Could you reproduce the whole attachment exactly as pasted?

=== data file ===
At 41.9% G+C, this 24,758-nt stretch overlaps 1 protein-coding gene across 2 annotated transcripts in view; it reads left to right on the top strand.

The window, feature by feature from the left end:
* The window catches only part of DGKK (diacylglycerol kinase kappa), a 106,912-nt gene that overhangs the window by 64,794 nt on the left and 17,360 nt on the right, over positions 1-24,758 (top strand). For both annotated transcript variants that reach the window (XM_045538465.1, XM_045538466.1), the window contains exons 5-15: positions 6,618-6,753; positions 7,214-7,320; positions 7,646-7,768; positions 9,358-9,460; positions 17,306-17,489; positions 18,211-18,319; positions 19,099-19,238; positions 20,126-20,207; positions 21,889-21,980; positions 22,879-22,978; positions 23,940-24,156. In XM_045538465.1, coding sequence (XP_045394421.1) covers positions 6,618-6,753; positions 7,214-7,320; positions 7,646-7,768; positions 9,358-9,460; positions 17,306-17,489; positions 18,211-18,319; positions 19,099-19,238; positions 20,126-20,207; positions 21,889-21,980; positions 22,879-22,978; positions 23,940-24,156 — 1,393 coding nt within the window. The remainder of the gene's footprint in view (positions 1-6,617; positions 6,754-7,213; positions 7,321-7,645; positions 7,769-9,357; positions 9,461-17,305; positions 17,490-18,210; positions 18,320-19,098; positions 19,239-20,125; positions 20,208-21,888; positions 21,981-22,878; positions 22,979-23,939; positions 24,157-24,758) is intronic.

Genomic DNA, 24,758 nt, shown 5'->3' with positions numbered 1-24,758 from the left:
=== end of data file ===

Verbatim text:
At 41.9% G+C, this 24,758-nt stretch overlaps 1 protein-coding gene across 2 annotated transcripts in view; it reads left to right on the top strand.

The window, feature by feature from the left end:
* The window catches only part of DGKK (diacylglycerol kinase kappa), a 106,912-nt gene that overhangs the window by 64,794 nt on the left and 17,360 nt on the right, over positions 1-24,758 (top strand). For both annotated transcript variants that reach the window (XM_045538465.1, XM_045538466.1), the window contains exons 5-15: positions 6,618-6,753; positions 7,214-7,320; positions 7,646-7,768; positions 9,358-9,460; positions 17,306-17,489; positions 18,211-18,319; positions 19,099-19,238; positions 20,126-20,207; positions 21,889-21,980; positions 22,879-22,978; positions 23,940-24,156. In XM_045538465.1, coding sequence (XP_045394421.1) covers positions 6,618-6,753; positions 7,214-7,320; positions 7,646-7,768; positions 9,358-9,460; positions 17,306-17,489; positions 18,211-18,319; positions 19,099-19,238; positions 20,126-20,207; positions 21,889-21,980; positions 22,879-22,978; positions 23,940-24,156 — 1,393 coding nt within the window. The remainder of the gene's footprint in view (positions 1-6,617; positions 6,754-7,213; positions 7,321-7,645; positions 7,769-9,357; positions 9,461-17,305; positions 17,490-18,210; positions 18,320-19,098; positions 19,239-20,125; positions 20,208-21,888; positions 21,981-22,878; positions 22,979-23,939; positions 24,157-24,758) is intronic.

Genomic DNA, 24,758 nt, shown 5'->3' with positions numbered 1-24,758 from the left: